The National Labor Relations Act (NLRA) protects workers against unfair labor practices and allows them to organize or support labor organizations without fear of recrimination by the employer. The NLRA specifically excludes from its definition “any individual having the status of independent contractor.” The NLRA first will apply a common-law agency principle to determine whether the individual should be excluded as an independent contractor within the meaning of the NLRA. Although there is no shorthand formula associated with the test, the National Labor Relations Board (NLRB) has described the following factors as significant:
The NLRB also notes that the above factors should not be applied uniformly. Instead, the NLRB gave the following explanation as to how they should be applied:
The total factual context of any relationship must be reviewed in light of relevant common law principles. No one factor is decisive. The same set of factors that are relevant in one case may be unpersuasive when balanced against a different set of opposing factors in another case. In other words, it is very difficult to rely on the weight given to a certain factor in one case.
Of course this kind of test gives very little guidance to an employer trying to understand and comply with the law, because the analysis will always be after-the-fact and in the context of an adversary proceeding.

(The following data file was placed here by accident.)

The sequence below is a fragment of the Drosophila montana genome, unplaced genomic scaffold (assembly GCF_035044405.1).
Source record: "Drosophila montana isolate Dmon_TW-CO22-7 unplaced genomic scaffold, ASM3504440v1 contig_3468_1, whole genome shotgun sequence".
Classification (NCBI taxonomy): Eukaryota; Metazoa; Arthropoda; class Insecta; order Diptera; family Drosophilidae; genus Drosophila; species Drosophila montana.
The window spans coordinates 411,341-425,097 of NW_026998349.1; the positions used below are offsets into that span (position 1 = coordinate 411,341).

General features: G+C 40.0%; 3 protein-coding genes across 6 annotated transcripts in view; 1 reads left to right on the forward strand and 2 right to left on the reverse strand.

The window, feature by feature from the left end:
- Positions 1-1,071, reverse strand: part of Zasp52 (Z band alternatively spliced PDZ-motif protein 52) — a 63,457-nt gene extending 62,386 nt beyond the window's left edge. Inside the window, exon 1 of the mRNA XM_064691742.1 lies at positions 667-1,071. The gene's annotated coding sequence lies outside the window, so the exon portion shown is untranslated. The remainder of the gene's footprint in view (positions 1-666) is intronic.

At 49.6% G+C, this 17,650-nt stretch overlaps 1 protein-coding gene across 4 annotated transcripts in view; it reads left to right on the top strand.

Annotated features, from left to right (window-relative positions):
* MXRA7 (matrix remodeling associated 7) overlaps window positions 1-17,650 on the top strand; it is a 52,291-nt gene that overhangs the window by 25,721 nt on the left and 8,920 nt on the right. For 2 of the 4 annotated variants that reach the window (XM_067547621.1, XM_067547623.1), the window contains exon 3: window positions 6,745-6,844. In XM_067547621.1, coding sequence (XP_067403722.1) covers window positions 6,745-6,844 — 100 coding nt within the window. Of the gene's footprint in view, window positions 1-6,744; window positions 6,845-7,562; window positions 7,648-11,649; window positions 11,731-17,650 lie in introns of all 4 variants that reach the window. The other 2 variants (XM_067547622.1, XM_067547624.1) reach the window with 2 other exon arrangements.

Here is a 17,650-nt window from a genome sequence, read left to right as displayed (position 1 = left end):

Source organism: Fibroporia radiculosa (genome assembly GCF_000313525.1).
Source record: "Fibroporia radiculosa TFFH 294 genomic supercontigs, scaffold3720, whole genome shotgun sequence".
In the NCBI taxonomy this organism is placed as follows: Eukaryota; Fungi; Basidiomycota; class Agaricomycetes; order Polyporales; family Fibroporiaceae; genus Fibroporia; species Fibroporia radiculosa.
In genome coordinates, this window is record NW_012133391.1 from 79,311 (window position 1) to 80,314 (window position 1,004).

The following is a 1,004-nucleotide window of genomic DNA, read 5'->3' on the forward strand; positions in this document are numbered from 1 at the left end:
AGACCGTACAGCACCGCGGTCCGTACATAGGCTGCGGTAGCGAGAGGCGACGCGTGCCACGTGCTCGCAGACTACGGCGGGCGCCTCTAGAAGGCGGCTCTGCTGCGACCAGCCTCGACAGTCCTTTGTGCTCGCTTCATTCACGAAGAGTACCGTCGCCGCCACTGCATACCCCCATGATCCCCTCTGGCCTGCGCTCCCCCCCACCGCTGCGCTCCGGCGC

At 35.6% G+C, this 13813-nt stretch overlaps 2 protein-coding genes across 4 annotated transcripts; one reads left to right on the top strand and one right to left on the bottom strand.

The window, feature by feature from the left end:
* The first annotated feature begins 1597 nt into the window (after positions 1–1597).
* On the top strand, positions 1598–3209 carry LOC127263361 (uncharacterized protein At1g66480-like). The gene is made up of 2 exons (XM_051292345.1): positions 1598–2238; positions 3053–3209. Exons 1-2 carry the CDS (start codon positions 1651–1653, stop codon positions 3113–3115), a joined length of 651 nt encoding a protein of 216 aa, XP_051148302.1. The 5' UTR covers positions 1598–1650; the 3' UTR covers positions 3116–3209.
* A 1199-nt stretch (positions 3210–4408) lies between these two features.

Classification of a worker as an employee or an independent contractor is important under the Minnesota Workers’ Compensation Act (MWCA). Employees who are injured on the job must pursue their remedies through the MWCA rather than sue their employer. Independent contractors, on the other hand, are not employees under the MWCA and are ineligible for workers’ compensation benefits if they are injured while performing work for the company that hired them. In those cases, independent contractors may be able to pursue tort claims for injuries caused by third parties. The distinction between an employee and an independent contractor is a fact-based question.
As is confirmed by the Minnesota Department of Labor and Industry and Minnesota case law, the factors to be considered in determining whether a particular relationship is that of employer-employee or owner-independent contractor for purposes of determining the availability of workers’ compensation are:
The degree of control that one party can exert over the other has come to be the primary factor considered in making this determination in Minnesota. Because the determination is so fact-specific, the Minnesota statutes created guidelines for asserting independent contractor status in regard to 34 specific occupations. Those guidelines, and the criteria discussed in the guidelines, can be a helpful resource for an employer attempting to determine whether a worker is an employee or an independent contractor for purposes of workers' compensation, and they are available at:
Similarly, a worker operating a car, van, truck, tractor, or truck-tractor that is licensed and registered by a governmental motor-vehicle agency is also considered an employee unless that worker meets a separate seven-factor test (the elements of which can be accessed here: